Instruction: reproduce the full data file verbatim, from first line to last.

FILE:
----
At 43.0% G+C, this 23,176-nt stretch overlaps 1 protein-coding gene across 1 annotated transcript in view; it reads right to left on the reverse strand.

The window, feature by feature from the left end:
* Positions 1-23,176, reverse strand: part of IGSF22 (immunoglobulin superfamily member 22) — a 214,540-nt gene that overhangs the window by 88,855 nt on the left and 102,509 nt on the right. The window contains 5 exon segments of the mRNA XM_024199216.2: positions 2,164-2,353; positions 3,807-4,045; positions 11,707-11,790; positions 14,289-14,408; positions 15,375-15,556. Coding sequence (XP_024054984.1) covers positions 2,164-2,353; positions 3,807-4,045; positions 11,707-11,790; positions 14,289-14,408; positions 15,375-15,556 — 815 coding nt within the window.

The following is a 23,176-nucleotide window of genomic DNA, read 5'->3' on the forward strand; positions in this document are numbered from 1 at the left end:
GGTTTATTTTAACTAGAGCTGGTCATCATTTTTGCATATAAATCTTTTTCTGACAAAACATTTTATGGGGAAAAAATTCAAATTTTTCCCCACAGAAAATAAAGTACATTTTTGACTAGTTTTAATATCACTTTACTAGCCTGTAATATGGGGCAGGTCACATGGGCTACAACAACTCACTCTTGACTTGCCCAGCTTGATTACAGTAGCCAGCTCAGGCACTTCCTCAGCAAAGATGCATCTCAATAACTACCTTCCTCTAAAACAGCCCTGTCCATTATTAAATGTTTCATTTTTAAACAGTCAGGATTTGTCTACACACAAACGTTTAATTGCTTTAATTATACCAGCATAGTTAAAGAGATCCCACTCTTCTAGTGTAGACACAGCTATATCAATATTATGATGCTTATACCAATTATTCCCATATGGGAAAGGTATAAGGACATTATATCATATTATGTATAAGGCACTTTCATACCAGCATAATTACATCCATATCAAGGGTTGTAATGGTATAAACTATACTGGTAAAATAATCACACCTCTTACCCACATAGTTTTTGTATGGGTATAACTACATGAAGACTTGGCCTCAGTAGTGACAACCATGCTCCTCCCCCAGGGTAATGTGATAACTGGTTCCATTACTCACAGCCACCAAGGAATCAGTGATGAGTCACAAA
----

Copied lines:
At 43.0% G+C, this 23,176-nt stretch overlaps 1 protein-coding gene across 1 annotated transcript in view; it reads right to left on the reverse strand.

The window, feature by feature from the left end:
* Positions 1-23,176, reverse strand: part of IGSF22 (immunoglobulin superfamily member 22) — a 214,540-nt gene that overhangs the window by 88,855 nt on the left and 102,509 nt on the right. The window contains 5 exon segments of the mRNA XM_024199216.2: positions 2,164-2,353; positions 3,807-4,045; positions 11,707-11,790; positions 14,289-14,408; positions 15,375-15,556. Coding sequence (XP_024054984.1) covers positions 2,164-2,353; positions 3,807-4,045; positions 11,707-11,790; positions 14,289-14,408; positions 15,375-15,556 — 815 coding nt within the window.

The following is a 23,176-nucleotide window of genomic DNA, read 5'->3' on the forward strand; positions in this document are numbered from 1 at the left end:
GGTTTATTTTAACTAGAGCTGGTCATCATTTTTGCATATAAATCTTTTTCTGACAAAACATTTTATGGGGAAAAAATTCAAATTTTTCCCCACAGAAAATAAAGTACATTTTTGACTAGTTTTAATATCACTTTACTAGCCTGTAATATGGGGCAGGTCACATGGGCTACAACAACTCACTCTTGACTTGCCCAGCTTGATTACAGTAGCCAGCTCAGGCACTTCCTCAGCAAAGATGCATCTCAATAACTACCTTCCTCTAAAACAGCCCTGTCCATTATTAAATGTTTCATTTTTAAACAGTCAGGATTTGTCTACACACAAACGTTTAATTGCTTTAATTATACCAGCATAGTTAAAGAGATCCCACTCTTCTAGTGTAGACACAGCTATATCAATATTATGATGCTTATACCAATTATTCCCATATGGGAAAGGTATAAGGACATTATATCATATTATGTATAAGGCACTTTCATACCAGCATAATTACATCCATATCAAGGGTTGTAATGGTATAAACTATACTGGTAAAATAATCACACCTCTTACCCACATAGTTTTTGTATGGGTATAACTACATGAAGACTTGGCCTCAGTAGTGACAACCATGCTCCTCCCCCAGGGTAATGTGATAACTGGTTCCATTACTCACAGCCACCAAGGAATCAGTGATGAGTCACAAA